QUICK HITS: "It just wasn't our night in the end" | Presented by Xfinity

Jim Curtin watched his team battle New York Red Bulls to a close result at home on Sunday, and afterwards he accepted that the difficult loss still taught him a lot about his club.

Passed the test

Even with the result going against them, the Union showed for the third time in 2018 that they can lock horns with New York Red Bulls and give as good as they get. That’s something very few other MLS clubs can say this season.

“We wanted to see and test ourselves against a top team in our league, a team that's fighting for the Supporters’ Shield,” Curtin emphasized after the match. “I thought we were up for it, I thought we played some good soccer, but it just wasn't our night in the end.

“Things are tight now in the Eastern Conference but we still control our own destiny in terms of hosting a home game and that'll be our goal the last week going into New York City.

One thing that seemed clear to the Union head coach: Red Bulls won’t be hoping for a match against Philly in the playoffs. “If you talk with Armas and you talk with the guys in their locker room, that was a tough game,” Curtin said. “We had them on their heels a bit, we had some chances. It kills us to not take three points or at least get a draw but at the same time I still think we learned a lot about our group today.

“And the rivalry between us and Red Bull is a real one and I hope to see them in the playoffs for sure.”

NYC better bring their A-game

The calculus of the Eastern Conference playoff picture hasn’t changed for the Union. With a win next weekend, they still finish in third place and host a playoff match on either October 31 or November 1. “Whether you finish 3rd, you finish 6th, the reality is you're in a do-or-die game,” Curtin argued. “Obviously, we want to host a game; we want to go to New York City and get a win and move up and keep a position where we now have a home playoff game, that's critical.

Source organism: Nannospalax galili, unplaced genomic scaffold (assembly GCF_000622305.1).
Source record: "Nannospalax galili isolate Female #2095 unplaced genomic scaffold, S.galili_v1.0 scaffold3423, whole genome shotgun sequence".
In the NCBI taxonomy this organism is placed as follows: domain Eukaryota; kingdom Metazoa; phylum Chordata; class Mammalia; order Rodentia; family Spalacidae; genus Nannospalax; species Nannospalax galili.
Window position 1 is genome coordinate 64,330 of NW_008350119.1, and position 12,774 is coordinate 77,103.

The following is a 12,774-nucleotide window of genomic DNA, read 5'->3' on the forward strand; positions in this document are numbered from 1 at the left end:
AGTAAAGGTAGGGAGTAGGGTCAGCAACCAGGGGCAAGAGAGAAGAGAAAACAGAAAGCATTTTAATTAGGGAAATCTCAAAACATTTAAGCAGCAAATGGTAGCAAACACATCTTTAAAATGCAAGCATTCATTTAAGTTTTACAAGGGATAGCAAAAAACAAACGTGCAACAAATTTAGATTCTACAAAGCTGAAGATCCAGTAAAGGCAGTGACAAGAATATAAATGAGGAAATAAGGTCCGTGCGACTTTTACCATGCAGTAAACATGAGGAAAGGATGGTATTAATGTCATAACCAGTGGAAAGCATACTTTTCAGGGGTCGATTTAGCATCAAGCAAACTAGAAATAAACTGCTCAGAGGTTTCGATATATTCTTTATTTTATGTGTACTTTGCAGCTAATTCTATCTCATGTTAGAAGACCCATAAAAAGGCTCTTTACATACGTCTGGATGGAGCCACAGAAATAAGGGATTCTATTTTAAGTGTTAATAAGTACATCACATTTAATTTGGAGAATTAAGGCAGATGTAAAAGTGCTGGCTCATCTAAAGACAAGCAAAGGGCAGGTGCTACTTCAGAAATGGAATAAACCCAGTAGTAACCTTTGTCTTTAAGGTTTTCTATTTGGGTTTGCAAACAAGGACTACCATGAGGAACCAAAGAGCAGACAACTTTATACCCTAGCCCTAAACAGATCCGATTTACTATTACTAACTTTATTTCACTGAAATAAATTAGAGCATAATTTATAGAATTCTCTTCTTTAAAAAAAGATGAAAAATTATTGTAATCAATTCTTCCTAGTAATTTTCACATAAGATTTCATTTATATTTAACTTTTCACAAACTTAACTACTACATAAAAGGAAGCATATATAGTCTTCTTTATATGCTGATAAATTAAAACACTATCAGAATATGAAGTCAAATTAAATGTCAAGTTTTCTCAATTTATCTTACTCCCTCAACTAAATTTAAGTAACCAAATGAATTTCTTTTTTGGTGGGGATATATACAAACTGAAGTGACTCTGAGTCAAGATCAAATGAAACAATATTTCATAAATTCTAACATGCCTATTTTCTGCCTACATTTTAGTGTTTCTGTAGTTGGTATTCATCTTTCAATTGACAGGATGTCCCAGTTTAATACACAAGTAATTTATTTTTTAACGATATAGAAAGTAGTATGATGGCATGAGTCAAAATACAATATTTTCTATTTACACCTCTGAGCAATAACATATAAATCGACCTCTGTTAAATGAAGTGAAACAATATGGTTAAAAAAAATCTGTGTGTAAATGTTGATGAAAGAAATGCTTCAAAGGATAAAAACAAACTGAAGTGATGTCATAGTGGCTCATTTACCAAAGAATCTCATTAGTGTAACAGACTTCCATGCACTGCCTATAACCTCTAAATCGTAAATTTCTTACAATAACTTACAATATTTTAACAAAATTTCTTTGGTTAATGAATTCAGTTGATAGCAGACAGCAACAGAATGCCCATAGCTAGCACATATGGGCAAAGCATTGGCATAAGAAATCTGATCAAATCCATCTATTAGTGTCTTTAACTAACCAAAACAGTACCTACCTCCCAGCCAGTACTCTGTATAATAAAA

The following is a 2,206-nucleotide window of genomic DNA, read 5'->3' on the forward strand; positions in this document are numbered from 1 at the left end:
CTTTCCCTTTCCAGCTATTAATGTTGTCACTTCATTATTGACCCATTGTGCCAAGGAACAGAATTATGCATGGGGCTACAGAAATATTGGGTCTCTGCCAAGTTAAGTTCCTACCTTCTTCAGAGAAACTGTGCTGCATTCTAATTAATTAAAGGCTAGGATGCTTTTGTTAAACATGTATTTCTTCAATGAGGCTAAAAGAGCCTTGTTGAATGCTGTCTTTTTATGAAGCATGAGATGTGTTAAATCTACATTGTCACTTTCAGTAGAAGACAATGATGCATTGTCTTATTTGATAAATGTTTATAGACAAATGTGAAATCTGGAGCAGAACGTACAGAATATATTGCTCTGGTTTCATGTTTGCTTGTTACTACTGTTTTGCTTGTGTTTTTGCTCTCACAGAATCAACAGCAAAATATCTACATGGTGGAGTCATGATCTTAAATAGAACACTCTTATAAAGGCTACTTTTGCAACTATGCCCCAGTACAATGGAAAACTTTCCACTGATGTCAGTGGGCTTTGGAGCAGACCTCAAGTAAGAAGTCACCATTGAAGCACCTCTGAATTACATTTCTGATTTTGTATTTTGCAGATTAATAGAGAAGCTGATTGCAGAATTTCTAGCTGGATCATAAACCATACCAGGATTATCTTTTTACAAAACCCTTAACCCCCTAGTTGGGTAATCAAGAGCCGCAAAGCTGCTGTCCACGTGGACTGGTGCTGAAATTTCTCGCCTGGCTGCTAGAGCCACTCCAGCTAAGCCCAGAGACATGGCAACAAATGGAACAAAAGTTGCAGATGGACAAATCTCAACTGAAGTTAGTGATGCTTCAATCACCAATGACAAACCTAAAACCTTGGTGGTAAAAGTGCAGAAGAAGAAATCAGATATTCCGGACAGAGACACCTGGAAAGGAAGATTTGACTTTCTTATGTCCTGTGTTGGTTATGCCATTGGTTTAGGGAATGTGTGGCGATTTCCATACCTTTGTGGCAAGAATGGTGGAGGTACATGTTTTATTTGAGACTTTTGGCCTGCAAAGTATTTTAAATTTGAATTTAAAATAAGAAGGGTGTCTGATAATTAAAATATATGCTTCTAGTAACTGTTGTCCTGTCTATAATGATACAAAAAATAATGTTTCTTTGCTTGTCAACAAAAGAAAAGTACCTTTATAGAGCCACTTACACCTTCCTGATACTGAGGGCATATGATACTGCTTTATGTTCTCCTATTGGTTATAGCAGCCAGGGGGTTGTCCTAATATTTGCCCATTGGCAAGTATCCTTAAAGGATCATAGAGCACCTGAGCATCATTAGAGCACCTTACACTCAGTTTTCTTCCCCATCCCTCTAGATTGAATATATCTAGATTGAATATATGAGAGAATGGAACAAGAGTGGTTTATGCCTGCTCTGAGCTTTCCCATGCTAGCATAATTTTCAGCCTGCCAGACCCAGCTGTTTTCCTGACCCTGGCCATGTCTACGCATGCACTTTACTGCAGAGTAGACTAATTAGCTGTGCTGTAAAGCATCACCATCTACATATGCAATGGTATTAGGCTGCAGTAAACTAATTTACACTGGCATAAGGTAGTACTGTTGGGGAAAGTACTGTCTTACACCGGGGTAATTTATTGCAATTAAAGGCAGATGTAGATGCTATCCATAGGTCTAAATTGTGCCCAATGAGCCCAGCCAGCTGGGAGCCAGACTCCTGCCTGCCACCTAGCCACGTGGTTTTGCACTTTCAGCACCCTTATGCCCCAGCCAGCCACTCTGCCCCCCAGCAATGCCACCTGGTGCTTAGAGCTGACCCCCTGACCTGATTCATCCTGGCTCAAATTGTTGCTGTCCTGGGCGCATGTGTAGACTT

“But you start to juggle and ask who you really want to play against, it becomes difficult. Nobody wants DC right now, that's for sure. Columbus is a great team, also. Montreal still technically is alive. So there's some things to still be decided. That's why it was critical we got in because you see this chaos now.

“On the decision day, the seedings will probably change five or six times during the course of the 90 minutes; it'll be exciting. We won't know where we're going or if we're staying home until the final whistle. But we do control our final destiny still, which is a good feeling to have. It's a good position to be in and I know our guys will be up for NYC for sure.”

A VAR-y long way still to go for replay

“They're doing their best with the VAR stuff,” Curtin admitted, “But it's chaos in terms of, when we go end-to-end in that moment — in fact, I thought they were reviewing that Fafa had some contact on him [by New York goalie Luis Robles].

“Got communicated that they saw that maybe there was a handball in the box. Again, they do their best with it, but there has to be a clearer way for the fans in the stadium who have no idea what's going on, the coaches who don't know all the details, people still don't have a grasp of the rules and what is reviewable and what is not. But it's a new process and it's one that they're still working through.

Curtin explained that the handball rule has some gray areas, and that the way the play unfolded in real-time probably looked different than it did on replay.

“It's a tough call. Does it hit his hand? Yes. But no advantage was really gained so it's one you could probably let go. The ball does hit his hand. But... it's one where if you have a feel for the game, that's why he didn't call it in the run of play. And then he gets to take a look at it and, again, it kind of ruined a game where a tie would be a fair result.”

The Union are back in action at 4:30PM ET next Sunday, October 28 in New York City as they try to lock up a home playoff match.

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